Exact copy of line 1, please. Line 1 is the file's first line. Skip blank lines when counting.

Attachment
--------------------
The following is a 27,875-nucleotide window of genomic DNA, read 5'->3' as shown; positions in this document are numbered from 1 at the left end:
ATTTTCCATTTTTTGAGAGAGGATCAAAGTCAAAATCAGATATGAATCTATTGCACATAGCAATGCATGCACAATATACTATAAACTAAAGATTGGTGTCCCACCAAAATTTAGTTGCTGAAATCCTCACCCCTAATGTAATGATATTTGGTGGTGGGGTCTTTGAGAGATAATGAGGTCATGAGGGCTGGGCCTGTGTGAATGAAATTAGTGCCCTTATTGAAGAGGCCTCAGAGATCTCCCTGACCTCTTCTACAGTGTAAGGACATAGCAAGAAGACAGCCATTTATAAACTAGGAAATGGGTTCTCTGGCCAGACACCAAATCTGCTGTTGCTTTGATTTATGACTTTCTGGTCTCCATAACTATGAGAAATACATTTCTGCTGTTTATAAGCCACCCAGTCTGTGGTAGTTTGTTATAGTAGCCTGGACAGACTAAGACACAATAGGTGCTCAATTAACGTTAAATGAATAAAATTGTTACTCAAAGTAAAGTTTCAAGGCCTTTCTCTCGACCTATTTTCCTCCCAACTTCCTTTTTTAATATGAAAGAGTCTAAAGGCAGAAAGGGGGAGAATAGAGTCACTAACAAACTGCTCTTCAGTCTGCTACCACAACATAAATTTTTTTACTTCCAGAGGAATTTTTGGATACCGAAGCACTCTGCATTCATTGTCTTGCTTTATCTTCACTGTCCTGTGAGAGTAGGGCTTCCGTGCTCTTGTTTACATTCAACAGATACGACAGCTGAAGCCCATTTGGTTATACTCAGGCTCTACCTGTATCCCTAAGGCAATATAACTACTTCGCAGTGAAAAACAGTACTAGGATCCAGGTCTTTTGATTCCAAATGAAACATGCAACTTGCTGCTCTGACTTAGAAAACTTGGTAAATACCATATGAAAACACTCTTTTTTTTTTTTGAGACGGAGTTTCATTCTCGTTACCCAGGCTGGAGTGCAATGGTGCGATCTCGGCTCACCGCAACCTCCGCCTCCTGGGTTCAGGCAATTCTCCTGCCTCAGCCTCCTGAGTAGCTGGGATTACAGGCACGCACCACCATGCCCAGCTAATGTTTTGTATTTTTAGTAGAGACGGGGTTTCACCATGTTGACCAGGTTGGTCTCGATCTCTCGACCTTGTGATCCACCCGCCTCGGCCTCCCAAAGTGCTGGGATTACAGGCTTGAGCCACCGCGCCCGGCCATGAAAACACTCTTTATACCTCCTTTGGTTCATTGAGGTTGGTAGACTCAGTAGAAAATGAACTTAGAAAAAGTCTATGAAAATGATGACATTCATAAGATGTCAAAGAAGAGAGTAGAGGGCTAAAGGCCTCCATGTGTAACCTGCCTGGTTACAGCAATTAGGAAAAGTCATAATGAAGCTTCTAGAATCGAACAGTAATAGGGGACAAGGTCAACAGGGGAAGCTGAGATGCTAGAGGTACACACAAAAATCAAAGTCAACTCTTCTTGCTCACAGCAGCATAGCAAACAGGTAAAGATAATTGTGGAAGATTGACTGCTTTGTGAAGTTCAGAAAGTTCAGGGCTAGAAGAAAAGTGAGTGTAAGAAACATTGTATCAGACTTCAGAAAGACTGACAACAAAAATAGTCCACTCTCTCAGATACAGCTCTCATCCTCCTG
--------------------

The following is a 27,875-nucleotide window of genomic DNA, read 5'->3' as shown; positions in this document are numbered from 1 at the left end: